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India Ink
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« Reply #33 on: July 28, 2003, 07:09:34 PM »



[note: GCD credits this all to Neal Adams--which it might seem to be looking at this scan--but studying the cover on my copy I decided that Curt Swan must have had a hand in it, at least on the faces of some like Lois and Supergirl.]
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India Ink
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« Reply #34 on: July 28, 2003, 09:48:26 PM »

That cover looks like a real hodgepodge.

Yes, the basic figures do look like Adams. But the inks sure don't look like Adams... not even early Adams. The Perry, Luthor, Brainiac and maybe Jimmy faces sure do look as if they were "fixed"  by Swan. And the inking, especially on the villain bodies, is quite a bit more crude than Adams usaully would be. It looks more like Joe Giella, perhaps Jack Abel or even George Roussos to me.

And of course, almost all of the DC covers in the late Sixties were apparently drawn from loose sketches designed by Carmine Infantino, so you could credit him as designer.


<<Ah, but yes there is a story here I should give some passing reference to. Well, Jena is a mysterious movie star on Earth who in actuality has been searching for her Ben Affleck--which happens to be Superman. Unbenounced to the general public or Superman or the reader, Jena has manipulated circumstances so that Clark Kent will be cast in her new movie. When they are on board the supposedly mock spaceship for this new movie production, Clark is taken captive, exposed to Green K, and transported to Adoria, where Jena intends to make the Man of Steel her sex slave--I mean--husband. >>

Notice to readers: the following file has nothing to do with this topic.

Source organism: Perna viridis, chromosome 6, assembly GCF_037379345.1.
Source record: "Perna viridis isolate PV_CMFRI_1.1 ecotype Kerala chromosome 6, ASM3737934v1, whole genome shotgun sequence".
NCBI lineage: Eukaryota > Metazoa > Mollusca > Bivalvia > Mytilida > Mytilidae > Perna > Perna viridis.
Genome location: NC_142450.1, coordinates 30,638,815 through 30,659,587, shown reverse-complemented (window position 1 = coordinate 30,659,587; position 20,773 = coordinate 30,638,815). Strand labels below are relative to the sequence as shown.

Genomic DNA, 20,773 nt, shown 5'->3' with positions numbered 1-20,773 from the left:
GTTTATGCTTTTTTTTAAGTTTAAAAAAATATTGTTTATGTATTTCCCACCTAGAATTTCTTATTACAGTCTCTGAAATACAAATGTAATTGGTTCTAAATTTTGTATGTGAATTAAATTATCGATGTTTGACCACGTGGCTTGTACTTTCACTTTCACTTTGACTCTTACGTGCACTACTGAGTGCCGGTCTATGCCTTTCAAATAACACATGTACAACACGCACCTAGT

It occurs to me that this story definitely inspired the post-reboot character of Maxima. In the original Stern /Perez Maxima story, I believe she even masqueraded as a fashion supermodel while seeking out Superman, to transport him back to planet Almerac and be her mate... whether he liked it or not. (Why oh why wouldn't he??)
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India Ink
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« Reply #35 on: July 28, 2003, 11:34:08 PM »

Actually I caught an error in my original post on this Giant--an error which I meant to delete from my draft, but forgot to, and so it ended up in the post when I knew better.  I could use the edit function to re-edit the whole thing, but instead I'll just explain that the actual cover date on the issue was a bit confusing.  Not July-Aug as I originally said, and not really June (July) as I stated in the second Jena-related post.  Really it was July inside a box on the cover (which would usually indicate June-July--not July-August as I originally guessed), but on the indicia the date is given as simply June.  Which would make this really a 30th anniversary issue exactly (and not off in dates as I suggested earlier).  However I think the 30th anniversary celebration was arrived at later as a theme for the Giant--as the Giant doesn't seem to celebrate that so much as another theme of confused identities and twisty endings.  The thing is I remember reading this comic when the PNE was on (think I bought it at Kootenay Loop after we'd been to the PNE) and the PNE (the local fair) has always been on in the last two weeks of August, ending on Labor Day--which would mean my copy had been in the spinner rack for a good three months before I bought it.